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When something you see on an image stops you in your tracks.
Chugging along through my work list this past week, I was stopped in my tracks by a honking-big liver mass that stymied my brain’s pattern-recognition circuits. I’ve come to think of such abnormalities as WOE lesions (“What on Earth…?”).
A WOE differs from a “Whoa!” lesion, although this particular mass qualified for the latter category, too: Big enough you could see it from across the room, bad, and/or a striking change from prior comparison studies.
The initial challenge with a WOE is knowing for sure that it isn’t something you’ve seen before. Okay, you haven’t seen anything like it lately, but there are only so many abnormalities out there, right? So the first thing that happens is a ransacking of the long-term memory for something that might not even be in its cobwebby recesses.
Answers not being found within, external sources take over. It used to be higher on my list of options to ask a relevant-subspecialty teammate what he thought. However, now that I’ve seen 20-plus years of imaging studies, it’s become way too common that a case making me say “What on Earth…?” will prompt the same mystified reaction from my chosen consultant. I’m more likely to waste his time (and my own), possibly embarrassing him, than I am to get a solid answer.
So I start hitting various references, thanking my lucky stars that the Internet has long since supplanted the chore of reaching for my bookshelves and turning pages in search of, again, something that they might not contain. Sometimes, I hit paydirt: The web coughs up an article showcasing my WOE, or at least something resembling it enough to make me feel vaguely competent if I offer it as a diagnostic possibility.
But, again, if something was weird enough to make me say WOE, that’s an uphill battle. Maybe there aren’t any look-alike cases out there. Maybe I didn’t choose the right search terms. Maybe I did, but the answer I sought would’ve been on the eighth page of Google-hits and I gave up on the fifth.
At this point, I might finally be willing to risk wasting a colleague’s time by begging for an assist. There are still times this works; I don’t think I’ll ever reach a point in my career when I won’t consider it. At the very least, it can be satisfying to see that someone wiser than me is equally stymied; ignorance, like misery, appreciates company. It’s also useful to hear a trusted source tell you what they think a WOE almost certainly is not, so you don’t go ahead and mention wrong possibilities in your eventual report.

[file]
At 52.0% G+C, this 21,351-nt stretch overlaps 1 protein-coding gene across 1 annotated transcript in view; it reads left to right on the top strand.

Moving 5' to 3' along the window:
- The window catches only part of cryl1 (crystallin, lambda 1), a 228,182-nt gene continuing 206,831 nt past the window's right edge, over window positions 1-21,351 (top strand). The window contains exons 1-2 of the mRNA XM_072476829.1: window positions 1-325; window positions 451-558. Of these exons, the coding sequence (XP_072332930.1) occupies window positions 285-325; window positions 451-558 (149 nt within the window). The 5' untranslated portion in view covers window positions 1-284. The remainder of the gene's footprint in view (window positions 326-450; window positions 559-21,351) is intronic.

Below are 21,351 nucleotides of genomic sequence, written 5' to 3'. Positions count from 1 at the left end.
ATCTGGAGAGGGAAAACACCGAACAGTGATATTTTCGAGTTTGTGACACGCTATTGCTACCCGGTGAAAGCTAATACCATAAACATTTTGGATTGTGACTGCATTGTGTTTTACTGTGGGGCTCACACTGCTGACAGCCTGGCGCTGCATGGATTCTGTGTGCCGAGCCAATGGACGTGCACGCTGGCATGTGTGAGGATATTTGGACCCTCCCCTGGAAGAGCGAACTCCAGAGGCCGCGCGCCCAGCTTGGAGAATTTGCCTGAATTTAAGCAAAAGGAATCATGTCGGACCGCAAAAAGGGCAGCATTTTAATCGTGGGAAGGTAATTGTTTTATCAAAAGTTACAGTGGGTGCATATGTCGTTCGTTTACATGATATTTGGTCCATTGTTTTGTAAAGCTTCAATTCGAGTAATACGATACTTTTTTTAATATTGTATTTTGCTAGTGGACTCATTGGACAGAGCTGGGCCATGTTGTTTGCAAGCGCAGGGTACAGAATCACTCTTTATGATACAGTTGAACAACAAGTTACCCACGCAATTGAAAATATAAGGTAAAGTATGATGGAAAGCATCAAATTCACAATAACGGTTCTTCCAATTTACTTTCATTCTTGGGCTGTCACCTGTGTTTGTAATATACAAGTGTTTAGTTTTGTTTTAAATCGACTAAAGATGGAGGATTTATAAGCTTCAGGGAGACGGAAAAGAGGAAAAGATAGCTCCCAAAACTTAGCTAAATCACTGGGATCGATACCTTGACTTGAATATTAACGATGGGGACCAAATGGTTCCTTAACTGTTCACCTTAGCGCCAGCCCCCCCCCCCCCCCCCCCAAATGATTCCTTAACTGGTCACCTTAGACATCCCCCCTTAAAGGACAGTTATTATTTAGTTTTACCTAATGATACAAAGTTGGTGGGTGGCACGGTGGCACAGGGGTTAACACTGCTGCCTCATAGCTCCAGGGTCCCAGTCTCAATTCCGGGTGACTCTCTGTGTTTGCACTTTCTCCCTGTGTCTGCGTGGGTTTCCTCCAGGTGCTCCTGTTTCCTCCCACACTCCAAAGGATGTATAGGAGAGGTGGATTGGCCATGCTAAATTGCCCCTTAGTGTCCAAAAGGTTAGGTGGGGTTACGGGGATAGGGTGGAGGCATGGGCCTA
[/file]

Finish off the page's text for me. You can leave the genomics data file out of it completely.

So the WOE might not be something that’s previously offended your eyes, nor those of your trusted sources. Rare things do exist…and it’s not impossible that you’re the first person who’s ever seen a particular bit of pathology. Or, as they used to say about some cases from Louisville oral board exams, an “atypical presentation” of a common entity.
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For whatever reason, it’s pretty much unheard of for a rad’s report to plainly say, “I don’t know what this is, and haven’t been able to figure it out.” Instead, we get descriptive: The thing is this size, has that density/signal/avidity, enhances (or fails to) in such a way.
I, then, imagine a conversation I’m having with the clinician who referred the WOE. (After the awkward “What is it?” “I dunno.”) The next questions s/he’d ask would probably be along the lines of “Do I need to worry about it?” and “How do we figure out what it is?”
So, I emphasize things like rate of growth, aggressive/destructive features, or the reassuring absence of such things. Ordinarily, I do everything possible to avoid pointing out another rad’s “miss,” but sometimes it’s a necessary evil here. For instance, my liver WOE from this past week was present on a CT from over a year ago…but, the CT’s reader hadn’t noticed it. As it was retrospectively stable, at least I could say that it wasn’t a rapidly-growing cancer or rampant infection.
(I also made sure to point out that it was extremely subtle on that prior exam, which was a CTPA, whereas my current MR rendered such pathology far more conspicuous. I feel like, if you’re going to talk about a colleague’s miss on the record, you should do what you can to explain why the miss wasn’t that bad.)
Then, I consider whether there’s information I’m missing, and “think out loud” about it in my report. If I haven’t been given any relevant prior studies, that doesn’t mean they don’t exist. I’m very free with suggesting that every effort be made to determine whether priors might be retrieved from other facilities, or at least reports of same. If the clinical history I was given seems at all scant, I’ll point out that missing details from it could turn out to be relevant.
I suspect I’m closer to the conservative edge of the rad spectrum when it comes to suggesting further imaging, especially follow-up studies of the same type that are currently failing to provide a diagnosis. Still, sometimes that seems to offer the best chance of getting answers: They didn’t do this scan with contrast, so let’s try including IV next time. The patient was breathing and moving around during this study; let’s do another with special efforts at avoiding that. The lung lesion was kind of buried in dependent atelectasis during this CT; let’s do the next one prone.
One thing I’d urge folks presented with a WOE: Try not to be overwhelmed by the negative aspects of the situation. Yes, it’s a challenge. You might not get the right answer. You might even wind up looking less than your best, when all’s said and done. But really, how frequently do you get to see something new at this stage of your career? Enjoy the tussle of blazing your own trail. You can nestle in your well-trod comfort zone while you do the other 99.9 percent of your job.
Follow Editorial Board member Eric Postal, M.D., on Twitter, @EricPostal_MD.